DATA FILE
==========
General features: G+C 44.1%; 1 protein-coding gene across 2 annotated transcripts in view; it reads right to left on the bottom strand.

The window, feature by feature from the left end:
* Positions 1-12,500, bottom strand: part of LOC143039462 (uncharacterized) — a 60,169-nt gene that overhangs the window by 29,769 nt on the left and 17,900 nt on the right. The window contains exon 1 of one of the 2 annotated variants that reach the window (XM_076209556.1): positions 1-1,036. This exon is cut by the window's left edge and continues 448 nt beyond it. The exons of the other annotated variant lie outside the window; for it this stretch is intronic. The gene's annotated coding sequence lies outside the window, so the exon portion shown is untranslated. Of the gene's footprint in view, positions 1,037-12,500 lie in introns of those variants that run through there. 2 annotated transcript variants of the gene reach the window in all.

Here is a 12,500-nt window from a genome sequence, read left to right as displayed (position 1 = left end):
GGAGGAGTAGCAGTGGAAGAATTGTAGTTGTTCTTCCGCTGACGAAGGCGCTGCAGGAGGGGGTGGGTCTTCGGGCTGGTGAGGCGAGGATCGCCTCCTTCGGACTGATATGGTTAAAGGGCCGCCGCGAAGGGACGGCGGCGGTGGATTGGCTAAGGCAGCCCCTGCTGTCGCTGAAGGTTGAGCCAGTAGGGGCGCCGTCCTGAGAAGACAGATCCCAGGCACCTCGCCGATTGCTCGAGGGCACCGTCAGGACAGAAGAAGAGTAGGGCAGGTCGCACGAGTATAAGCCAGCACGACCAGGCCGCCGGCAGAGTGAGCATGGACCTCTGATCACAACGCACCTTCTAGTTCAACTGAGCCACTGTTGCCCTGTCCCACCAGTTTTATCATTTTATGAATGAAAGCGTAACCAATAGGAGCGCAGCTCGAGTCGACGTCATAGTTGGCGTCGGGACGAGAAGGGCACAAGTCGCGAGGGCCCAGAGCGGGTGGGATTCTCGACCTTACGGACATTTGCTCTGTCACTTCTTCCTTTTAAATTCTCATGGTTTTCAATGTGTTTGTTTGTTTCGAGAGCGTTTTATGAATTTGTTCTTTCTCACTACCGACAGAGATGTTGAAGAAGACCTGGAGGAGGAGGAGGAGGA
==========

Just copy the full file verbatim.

General features: G+C 44.1%; 1 protein-coding gene across 2 annotated transcripts in view; it reads right to left on the bottom strand.

The window, feature by feature from the left end:
* Positions 1-12,500, bottom strand: part of LOC143039462 (uncharacterized) — a 60,169-nt gene that overhangs the window by 29,769 nt on the left and 17,900 nt on the right. The window contains exon 1 of one of the 2 annotated variants that reach the window (XM_076209556.1): positions 1-1,036. This exon is cut by the window's left edge and continues 448 nt beyond it. The exons of the other annotated variant lie outside the window; for it this stretch is intronic. The gene's annotated coding sequence lies outside the window, so the exon portion shown is untranslated. Of the gene's footprint in view, positions 1,037-12,500 lie in introns of those variants that run through there. 2 annotated transcript variants of the gene reach the window in all.

Here is a 12,500-nt window from a genome sequence, read left to right as displayed (position 1 = left end):
GGAGGAGTAGCAGTGGAAGAATTGTAGTTGTTCTTCCGCTGACGAAGGCGCTGCAGGAGGGGGTGGGTCTTCGGGCTGGTGAGGCGAGGATCGCCTCCTTCGGACTGATATGGTTAAAGGGCCGCCGCGAAGGGACGGCGGCGGTGGATTGGCTAAGGCAGCCCCTGCTGTCGCTGAAGGTTGAGCCAGTAGGGGCGCCGTCCTGAGAAGACAGATCCCAGGCACCTCGCCGATTGCTCGAGGGCACCGTCAGGACAGAAGAAGAGTAGGGCAGGTCGCACGAGTATAAGCCAGCACGACCAGGCCGCCGGCAGAGTGAGCATGGACCTCTGATCACAACGCACCTTCTAGTTCAACTGAGCCACTGTTGCCCTGTCCCACCAGTTTTATCATTTTATGAATGAAAGCGTAACCAATAGGAGCGCAGCTCGAGTCGACGTCATAGTTGGCGTCGGGACGAGAAGGGCACAAGTCGCGAGGGCCCAGAGCGGGTGGGATTCTCGACCTTACGGACATTTGCTCTGTCACTTCTTCCTTTTAAATTCTCATGGTTTTCAATGTGTTTGTTTGTTTCGAGAGCGTTTTATGAATTTGTTCTTTCTCACTACCGACAGAGATGTTGAAGAAGACCTGGAGGAGGAGGAGGAGGA